Dead aim at the cable industry
The Consumer Electronics Show is a fiesta of ways to deliver video to digital devices. Building B aims to put together a new form of mass-market TV.
LAS VEGAS (Fortune) -- When it comes to outsize ambition, you gotta admire the guys at Building B. This until-now secretive startup is making a flat-out assault on the cable TV industry. The company talked a little bit at CES on Monday. Its service, launching later this year, aims to merge full-blown conventional digital television with full-blown Internet video, from YouTube to Comedy Central's online archive of "The Daily Show" - all on ordinary televisions.
CES is awash in evidence of innovation in online video. Given that most people far prefer to watch video on the TV, not the PC, it's just a matter of time before all forms of video get merged. The TV is the place to do it.
This company may have a way. Building B's product consists of software and a box that aim to turn your TV into one digital home for all the video you would ever want to watch, from whatever source.
The company's co-founders, Buno Pati and Phil Wiser, say they will offer a complete alternative to digital television, with the added bonus of full integration with Internet video content. "You won't need cable and satellite when you have this service," says Pati.
Not only that, but Pati says it will cost less than comparable cable or satellite packages. He said that 55 million American homes get their TV today in analog form, either over the air or via cable. Those ordinary American TV-watchers are the initial target customers for Building B's digital service.
Building B plans to give consumers what Om Malik on Newteevee.com last summer called a "God Box" - one that tries to do everything (more or less). This digital video receiver will attach to a conventional broadband Internet connection. It will also connect to an over-the-air wireless digital television receiver that will offer the same TV channels that consumers usually get via cable. It may take a while to add all the more esoteric and low-viewership cable channels, Pati and Wiser say. And of course, their box has to work.
I met the two for breakfast and a demo at one of the casino-hotel monstrosities that line the Las Vegas strip. Though the company's launch has been delayed before, they plan to formally announce it, along with its real name, in February. (Building B is just a placeholder the company adopted temporarily, presumably to increase peoples' curiosity about its up-to-now hyper-secret machinations.) They intend to begin serving customers in the second half of 2008.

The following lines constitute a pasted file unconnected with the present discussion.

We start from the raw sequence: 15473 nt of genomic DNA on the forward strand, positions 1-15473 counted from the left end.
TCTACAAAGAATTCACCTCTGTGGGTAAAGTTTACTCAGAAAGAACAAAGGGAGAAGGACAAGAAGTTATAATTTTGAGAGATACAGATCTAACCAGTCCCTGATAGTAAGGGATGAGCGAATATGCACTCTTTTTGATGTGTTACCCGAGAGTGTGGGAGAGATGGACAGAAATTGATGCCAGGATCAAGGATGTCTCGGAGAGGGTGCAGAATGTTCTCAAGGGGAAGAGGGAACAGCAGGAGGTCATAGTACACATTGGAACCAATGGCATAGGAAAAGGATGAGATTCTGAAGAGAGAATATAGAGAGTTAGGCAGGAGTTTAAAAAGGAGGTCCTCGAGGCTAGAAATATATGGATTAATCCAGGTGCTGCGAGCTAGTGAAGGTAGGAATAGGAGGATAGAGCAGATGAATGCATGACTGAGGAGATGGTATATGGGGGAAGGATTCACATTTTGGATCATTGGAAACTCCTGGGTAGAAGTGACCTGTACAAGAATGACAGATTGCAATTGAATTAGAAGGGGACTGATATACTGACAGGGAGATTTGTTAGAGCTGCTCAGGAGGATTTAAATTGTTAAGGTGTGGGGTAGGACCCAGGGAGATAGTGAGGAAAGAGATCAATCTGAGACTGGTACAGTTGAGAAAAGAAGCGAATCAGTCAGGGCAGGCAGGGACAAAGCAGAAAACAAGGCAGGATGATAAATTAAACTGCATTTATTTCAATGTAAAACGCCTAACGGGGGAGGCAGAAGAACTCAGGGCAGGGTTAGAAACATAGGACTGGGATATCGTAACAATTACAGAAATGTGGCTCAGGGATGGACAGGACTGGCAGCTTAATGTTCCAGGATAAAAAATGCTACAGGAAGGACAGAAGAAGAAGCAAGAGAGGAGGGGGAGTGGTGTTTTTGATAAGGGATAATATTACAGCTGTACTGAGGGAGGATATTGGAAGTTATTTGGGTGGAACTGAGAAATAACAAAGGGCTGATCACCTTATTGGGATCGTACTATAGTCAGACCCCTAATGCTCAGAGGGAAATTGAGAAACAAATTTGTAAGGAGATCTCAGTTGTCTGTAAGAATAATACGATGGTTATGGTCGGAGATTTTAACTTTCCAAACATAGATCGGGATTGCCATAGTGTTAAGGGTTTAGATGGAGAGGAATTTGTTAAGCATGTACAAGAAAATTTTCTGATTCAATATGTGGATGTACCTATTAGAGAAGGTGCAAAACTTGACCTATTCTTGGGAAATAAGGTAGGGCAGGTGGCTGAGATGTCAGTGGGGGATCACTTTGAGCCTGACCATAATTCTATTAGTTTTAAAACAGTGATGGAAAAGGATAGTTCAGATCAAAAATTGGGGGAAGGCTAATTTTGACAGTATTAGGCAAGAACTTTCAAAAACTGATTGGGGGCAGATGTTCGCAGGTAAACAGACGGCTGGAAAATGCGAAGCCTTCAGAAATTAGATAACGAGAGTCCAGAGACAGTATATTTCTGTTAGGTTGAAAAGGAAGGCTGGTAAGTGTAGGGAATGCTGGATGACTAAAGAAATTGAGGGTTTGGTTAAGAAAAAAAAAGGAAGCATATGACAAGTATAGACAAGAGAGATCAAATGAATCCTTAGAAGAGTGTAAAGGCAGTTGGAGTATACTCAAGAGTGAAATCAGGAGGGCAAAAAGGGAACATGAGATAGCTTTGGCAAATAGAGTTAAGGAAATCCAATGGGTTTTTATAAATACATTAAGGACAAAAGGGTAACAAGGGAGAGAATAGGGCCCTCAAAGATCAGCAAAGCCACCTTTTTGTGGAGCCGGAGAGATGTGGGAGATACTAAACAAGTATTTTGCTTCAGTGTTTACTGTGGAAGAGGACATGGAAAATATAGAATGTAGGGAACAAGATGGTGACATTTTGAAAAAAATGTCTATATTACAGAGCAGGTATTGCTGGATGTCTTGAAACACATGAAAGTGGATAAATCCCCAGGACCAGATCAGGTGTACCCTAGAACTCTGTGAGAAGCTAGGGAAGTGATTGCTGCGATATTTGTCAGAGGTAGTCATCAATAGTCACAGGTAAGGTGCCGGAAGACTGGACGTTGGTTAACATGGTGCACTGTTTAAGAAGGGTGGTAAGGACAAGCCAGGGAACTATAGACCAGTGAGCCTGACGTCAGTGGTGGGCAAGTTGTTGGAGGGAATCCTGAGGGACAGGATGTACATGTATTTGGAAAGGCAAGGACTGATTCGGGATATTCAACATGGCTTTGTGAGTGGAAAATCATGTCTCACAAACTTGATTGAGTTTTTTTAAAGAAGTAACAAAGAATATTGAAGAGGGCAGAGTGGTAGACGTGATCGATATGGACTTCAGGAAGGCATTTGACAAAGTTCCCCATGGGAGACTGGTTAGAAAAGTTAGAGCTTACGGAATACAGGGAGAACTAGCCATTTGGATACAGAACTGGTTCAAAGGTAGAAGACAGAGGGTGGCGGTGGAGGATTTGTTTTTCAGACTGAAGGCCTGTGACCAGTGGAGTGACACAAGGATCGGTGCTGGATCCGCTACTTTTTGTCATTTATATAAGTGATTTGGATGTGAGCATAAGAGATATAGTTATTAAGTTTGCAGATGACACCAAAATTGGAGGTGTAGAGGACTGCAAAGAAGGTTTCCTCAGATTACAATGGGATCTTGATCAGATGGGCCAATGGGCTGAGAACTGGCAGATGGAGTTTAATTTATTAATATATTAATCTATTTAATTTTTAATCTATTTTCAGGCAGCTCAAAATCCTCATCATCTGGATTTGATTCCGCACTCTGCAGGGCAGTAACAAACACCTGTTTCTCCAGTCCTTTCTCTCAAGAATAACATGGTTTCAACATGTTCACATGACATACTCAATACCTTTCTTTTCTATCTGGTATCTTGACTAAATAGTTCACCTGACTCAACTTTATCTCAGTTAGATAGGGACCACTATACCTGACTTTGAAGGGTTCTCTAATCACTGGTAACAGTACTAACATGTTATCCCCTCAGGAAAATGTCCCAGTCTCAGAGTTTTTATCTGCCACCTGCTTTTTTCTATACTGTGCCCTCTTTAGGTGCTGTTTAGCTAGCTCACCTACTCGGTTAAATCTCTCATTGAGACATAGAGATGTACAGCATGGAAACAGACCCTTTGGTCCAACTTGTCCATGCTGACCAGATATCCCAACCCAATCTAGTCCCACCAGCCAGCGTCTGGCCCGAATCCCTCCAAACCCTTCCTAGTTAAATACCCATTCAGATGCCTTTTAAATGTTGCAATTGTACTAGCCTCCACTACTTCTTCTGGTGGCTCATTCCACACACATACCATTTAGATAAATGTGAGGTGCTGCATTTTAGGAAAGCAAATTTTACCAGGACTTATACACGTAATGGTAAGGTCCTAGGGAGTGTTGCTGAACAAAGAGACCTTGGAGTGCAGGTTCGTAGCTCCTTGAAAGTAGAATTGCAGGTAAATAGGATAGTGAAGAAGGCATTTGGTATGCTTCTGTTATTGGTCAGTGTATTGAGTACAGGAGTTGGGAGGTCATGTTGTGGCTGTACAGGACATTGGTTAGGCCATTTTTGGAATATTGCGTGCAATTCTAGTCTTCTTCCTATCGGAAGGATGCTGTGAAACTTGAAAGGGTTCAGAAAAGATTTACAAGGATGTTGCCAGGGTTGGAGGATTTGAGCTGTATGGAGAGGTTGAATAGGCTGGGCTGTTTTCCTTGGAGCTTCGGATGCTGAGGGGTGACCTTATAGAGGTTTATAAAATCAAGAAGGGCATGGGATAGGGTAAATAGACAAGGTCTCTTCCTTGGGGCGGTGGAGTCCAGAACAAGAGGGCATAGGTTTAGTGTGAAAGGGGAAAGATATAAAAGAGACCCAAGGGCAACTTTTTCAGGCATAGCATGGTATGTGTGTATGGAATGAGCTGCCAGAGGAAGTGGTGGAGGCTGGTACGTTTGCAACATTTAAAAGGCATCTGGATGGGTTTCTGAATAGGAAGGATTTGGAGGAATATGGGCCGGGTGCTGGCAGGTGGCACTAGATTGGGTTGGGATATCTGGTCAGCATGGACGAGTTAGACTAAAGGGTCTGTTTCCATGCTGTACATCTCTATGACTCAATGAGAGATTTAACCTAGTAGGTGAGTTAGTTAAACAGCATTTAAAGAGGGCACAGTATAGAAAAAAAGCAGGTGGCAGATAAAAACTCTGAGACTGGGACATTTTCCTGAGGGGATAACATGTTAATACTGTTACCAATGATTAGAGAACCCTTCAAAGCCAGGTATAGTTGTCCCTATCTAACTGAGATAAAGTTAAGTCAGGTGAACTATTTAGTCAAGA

Wiser is a longtime media technologist who co-founded Net music pioneer Liquid Audio and later served as CTO for Sony Corp. of America. Pati is a former Harvard professor of computer science who subsequently helped launch eight companies, most of them involving wireless or semiconductor technology.
Instead of trying to sell its product at retail, Pati and Wiser aim to get telephone companies and Internet service providers to distribute the service to their customers. It will enable them to add television to their offerings - to give them, in effect, an instant so-called "triple play," so they can compete directly with cable companies. "We have architected this to be a turnkey solution for broadband service providers," says Pati. The co-founders claim they are getting a remarkable reception from such companies, even some of the biggest ones. They plan to announce some of these deals in February. They flashed a map of the United States that seemed to show that they had such partnerships in almost every region of the country.
The hybrid model - wireless TV with conventional Internet access - is what supposedly will enable Building B to offer more for less. "Our cost of delivery is one hundred times cheaper than if we did it all over the Internet," says Wiser. While they will not yet talk about how the wireless portion of their service will work, what they showed me is impressive.
To build its content business, Building B has to painstakingly build partnerships with cable channels and Internet content providers one by one. However, Wiser says such companies are impressed with how, for instance, a cable channel could present its broadcast content right alongside its own sliced-and-diced Web stuff - two sorts of video they have until now been depositing into completely different environments.
Building B will offer consumers extensive personalization. Its box comes with a remote with different colored buttons for five family members. Press each one and a customized set of favorite content appears. Each person gets a different colored background. Knowing who is watching at all times would also offer advertisers unprecedented targeting capabilities, Wiser and Pati assert.
All this requires heavy software understanding, one reason Building B already has something like 70 employees (it won't give the exact number). Outside investors earlier this year put in $17.5 million.
These guys are trying to do something really hard, and they could easily fail. A long list of companies have attempted to remake the way we view television, almost always to no avail. But from what I saw on Monday, it seems possible that a new form of television will soon join broadcast, cable and satellite.